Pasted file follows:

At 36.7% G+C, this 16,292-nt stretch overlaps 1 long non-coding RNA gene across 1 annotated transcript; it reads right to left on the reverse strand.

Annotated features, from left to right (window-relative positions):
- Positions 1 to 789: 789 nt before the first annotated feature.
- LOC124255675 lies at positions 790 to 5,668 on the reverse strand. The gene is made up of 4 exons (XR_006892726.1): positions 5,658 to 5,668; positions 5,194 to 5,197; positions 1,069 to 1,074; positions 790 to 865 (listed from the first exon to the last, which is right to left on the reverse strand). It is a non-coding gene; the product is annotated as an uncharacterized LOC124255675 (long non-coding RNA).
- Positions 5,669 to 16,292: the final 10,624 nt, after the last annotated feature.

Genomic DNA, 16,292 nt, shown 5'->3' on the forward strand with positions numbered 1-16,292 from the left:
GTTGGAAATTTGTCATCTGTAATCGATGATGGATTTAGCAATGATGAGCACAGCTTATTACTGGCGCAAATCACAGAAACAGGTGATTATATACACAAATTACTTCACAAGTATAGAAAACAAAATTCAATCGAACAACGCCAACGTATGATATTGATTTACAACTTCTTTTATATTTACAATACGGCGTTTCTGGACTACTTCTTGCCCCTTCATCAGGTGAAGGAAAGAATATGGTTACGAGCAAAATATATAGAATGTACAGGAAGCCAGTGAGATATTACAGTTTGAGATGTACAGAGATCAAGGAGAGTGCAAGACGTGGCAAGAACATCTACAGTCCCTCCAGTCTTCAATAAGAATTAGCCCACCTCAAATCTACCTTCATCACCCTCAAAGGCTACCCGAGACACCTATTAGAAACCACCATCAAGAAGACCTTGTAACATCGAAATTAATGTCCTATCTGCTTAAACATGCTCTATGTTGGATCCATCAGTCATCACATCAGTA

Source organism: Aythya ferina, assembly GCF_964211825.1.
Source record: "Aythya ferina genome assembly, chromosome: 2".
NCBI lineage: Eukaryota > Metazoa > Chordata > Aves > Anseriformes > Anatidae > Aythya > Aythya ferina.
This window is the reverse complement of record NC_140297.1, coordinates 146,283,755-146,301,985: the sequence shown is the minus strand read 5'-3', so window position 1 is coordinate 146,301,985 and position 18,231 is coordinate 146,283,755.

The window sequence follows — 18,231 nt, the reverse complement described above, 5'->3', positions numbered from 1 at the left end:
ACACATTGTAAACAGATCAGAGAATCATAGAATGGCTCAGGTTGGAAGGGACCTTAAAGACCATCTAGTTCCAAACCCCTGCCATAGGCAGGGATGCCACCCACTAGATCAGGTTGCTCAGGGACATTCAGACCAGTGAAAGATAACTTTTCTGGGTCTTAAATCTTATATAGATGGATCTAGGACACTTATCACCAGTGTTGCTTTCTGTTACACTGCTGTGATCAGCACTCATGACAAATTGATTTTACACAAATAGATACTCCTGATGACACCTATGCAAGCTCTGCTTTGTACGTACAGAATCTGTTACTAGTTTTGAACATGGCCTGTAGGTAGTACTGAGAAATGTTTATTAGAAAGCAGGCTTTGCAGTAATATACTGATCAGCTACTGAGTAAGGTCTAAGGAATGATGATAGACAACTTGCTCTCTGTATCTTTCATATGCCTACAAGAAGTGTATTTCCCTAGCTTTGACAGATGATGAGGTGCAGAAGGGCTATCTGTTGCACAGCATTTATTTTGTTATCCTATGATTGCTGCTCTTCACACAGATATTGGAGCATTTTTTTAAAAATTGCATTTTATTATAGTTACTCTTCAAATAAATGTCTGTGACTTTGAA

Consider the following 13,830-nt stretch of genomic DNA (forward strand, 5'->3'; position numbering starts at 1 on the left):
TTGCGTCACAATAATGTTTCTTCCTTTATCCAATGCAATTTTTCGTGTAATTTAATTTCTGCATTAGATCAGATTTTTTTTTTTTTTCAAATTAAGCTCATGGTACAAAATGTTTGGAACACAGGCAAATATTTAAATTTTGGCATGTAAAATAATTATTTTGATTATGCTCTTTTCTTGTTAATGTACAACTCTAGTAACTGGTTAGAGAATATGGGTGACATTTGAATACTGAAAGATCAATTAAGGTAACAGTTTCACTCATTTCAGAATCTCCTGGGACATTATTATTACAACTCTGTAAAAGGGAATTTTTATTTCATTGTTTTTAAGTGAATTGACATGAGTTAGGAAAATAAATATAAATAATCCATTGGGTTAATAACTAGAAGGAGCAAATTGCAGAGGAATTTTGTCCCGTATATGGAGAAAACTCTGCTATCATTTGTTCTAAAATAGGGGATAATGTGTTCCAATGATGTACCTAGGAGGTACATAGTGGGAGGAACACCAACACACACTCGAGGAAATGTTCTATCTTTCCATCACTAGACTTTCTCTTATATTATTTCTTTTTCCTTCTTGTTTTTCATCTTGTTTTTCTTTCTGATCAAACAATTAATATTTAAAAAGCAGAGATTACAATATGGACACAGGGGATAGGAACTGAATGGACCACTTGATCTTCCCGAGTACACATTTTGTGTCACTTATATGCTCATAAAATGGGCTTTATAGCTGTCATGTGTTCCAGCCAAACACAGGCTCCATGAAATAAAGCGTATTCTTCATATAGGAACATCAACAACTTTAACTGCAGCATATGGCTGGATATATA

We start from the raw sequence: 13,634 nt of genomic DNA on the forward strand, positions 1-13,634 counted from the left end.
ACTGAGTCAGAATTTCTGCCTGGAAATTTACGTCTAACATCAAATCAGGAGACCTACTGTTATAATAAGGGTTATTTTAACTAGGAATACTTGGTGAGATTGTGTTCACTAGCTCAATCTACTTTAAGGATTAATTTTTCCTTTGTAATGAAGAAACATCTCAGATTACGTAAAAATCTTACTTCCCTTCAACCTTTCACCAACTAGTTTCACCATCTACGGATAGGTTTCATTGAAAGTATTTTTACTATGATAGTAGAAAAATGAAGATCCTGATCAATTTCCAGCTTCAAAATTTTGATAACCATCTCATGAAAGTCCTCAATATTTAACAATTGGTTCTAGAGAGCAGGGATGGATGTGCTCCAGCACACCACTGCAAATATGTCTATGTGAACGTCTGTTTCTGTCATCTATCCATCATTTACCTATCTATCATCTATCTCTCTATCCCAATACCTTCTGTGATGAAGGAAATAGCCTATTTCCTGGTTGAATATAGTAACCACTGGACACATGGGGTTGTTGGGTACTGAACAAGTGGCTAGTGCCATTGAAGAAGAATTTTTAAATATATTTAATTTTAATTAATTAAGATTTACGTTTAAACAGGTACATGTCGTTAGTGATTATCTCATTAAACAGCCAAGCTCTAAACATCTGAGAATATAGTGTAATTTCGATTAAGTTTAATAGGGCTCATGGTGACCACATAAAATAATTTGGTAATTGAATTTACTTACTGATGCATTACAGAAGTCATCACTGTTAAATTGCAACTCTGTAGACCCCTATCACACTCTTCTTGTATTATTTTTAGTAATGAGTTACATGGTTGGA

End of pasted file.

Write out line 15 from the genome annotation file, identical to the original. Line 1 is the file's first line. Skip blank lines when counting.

TTGCGTCACAATAATGTTTCTTCCTTTATCCAATGCAATTTTTCGTGTAATTTAATTTCTGCATTAGATCAGATTTTTTTTTTTTTTCAAATTAAGCTCATGGTACAAAATGTTTGGAACACAGGCAAATATTTAAATTTTGGCATGTAAAATAATTATTTTGATTATGCTCTTTTCTTGTTAATGTACAACTCTAGTAACTGGTTAGAGAATATGGGTGACATTTGAATACTGAAAGATCAATTAAGGTAACAGTTTCACTCATTTCAGAATCTCCTGGGACATTATTATTACAACTCTGTAAAAGGGAATTTTTATTTCATTGTTTTTAAGTGAATTGACATGAGTTAGGAAAATAAATATAAATAATCCATTGGGTTAATAACTAGAAGGAGCAAATTGCAGAGGAATTTTGTCCCGTATATGGAGAAAACTCTGCTATCATTTGTTCTAAAATAGGGGATAATGTGTTCCAATGATGTACCTAGGAGGTACATAGTGGGAGGAACACCAACACACACTCGAGGAAATGTTCTATCTTTCCATCACTAGACTTTCTCTTATATTATTTCTTTTTCCTTCTTGTTTTTCATCTTGTTTTTCTTTCTGATCAAACAATTAATATTTAAAAAGCAGAGATTACAATATGGACACAGGGGATAGGAACTGAATGGACCACTTGATCTTCCCGAGTACACATTTTGTGTCACTTATATGCTCATAAAATGGGCTTTATAGCTGTCATGTGTTCCAGCCAAACACAGGCTCCATGAAATAAAGCGTATTCTTCATATAGGAACATCAACAACTTTAACTGCAGCATATGGCTGGATATATA